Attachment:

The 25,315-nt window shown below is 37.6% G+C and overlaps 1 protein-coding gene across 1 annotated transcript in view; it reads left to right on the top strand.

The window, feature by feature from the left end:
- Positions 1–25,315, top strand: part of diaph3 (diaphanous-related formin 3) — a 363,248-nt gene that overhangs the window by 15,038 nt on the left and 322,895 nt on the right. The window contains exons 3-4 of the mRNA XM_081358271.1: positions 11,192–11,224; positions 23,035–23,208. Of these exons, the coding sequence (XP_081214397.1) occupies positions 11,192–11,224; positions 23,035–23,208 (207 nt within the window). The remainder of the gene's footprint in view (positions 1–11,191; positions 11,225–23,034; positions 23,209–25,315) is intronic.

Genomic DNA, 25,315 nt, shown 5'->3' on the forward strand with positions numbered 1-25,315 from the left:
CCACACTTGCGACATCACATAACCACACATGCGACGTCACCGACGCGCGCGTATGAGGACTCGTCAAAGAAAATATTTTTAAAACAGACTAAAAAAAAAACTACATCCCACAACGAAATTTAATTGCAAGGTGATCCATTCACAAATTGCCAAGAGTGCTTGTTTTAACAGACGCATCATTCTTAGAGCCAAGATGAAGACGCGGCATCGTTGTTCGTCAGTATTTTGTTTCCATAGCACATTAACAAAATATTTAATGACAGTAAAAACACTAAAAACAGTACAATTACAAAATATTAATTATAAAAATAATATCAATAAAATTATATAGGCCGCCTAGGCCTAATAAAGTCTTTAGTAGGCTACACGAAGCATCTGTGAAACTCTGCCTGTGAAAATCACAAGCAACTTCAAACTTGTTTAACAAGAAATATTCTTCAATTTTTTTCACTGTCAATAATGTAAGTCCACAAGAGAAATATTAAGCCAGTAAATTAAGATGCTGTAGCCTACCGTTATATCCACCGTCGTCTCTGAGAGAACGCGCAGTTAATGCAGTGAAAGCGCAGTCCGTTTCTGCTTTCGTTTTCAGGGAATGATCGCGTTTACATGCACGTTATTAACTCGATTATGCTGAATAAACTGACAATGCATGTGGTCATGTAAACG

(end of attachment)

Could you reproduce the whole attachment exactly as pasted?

The 25,315-nt window shown below is 37.6% G+C and overlaps 1 protein-coding gene across 1 annotated transcript in view; it reads left to right on the top strand.

The window, feature by feature from the left end:
- Positions 1–25,315, top strand: part of diaph3 (diaphanous-related formin 3) — a 363,248-nt gene that overhangs the window by 15,038 nt on the left and 322,895 nt on the right. The window contains exons 3-4 of the mRNA XM_081358271.1: positions 11,192–11,224; positions 23,035–23,208. Of these exons, the coding sequence (XP_081214397.1) occupies positions 11,192–11,224; positions 23,035–23,208 (207 nt within the window). The remainder of the gene's footprint in view (positions 1–11,191; positions 11,225–23,034; positions 23,209–25,315) is intronic.

Genomic DNA, 25,315 nt, shown 5'->3' on the forward strand with positions numbered 1-25,315 from the left:
CCACACTTGCGACATCACATAACCACACATGCGACGTCACCGACGCGCGCGTATGAGGACTCGTCAAAGAAAATATTTTTAAAACAGACTAAAAAAAAAACTACATCCCACAACGAAATTTAATTGCAAGGTGATCCATTCACAAATTGCCAAGAGTGCTTGTTTTAACAGACGCATCATTCTTAGAGCCAAGATGAAGACGCGGCATCGTTGTTCGTCAGTATTTTGTTTCCATAGCACATTAACAAAATATTTAATGACAGTAAAAACACTAAAAACAGTACAATTACAAAATATTAATTATAAAAATAATATCAATAAAATTATATAGGCCGCCTAGGCCTAATAAAGTCTTTAGTAGGCTACACGAAGCATCTGTGAAACTCTGCCTGTGAAAATCACAAGCAACTTCAAACTTGTTTAACAAGAAATATTCTTCAATTTTTTTCACTGTCAATAATGTAAGTCCACAAGAGAAATATTAAGCCAGTAAATTAAGATGCTGTAGCCTACCGTTATATCCACCGTCGTCTCTGAGAGAACGCGCAGTTAATGCAGTGAAAGCGCAGTCCGTTTCTGCTTTCGTTTTCAGGGAATGATCGCGTTTACATGCACGTTATTAACTCGATTATGCTGAATAAACTGACAATGCATGTGGTCATGTAAACG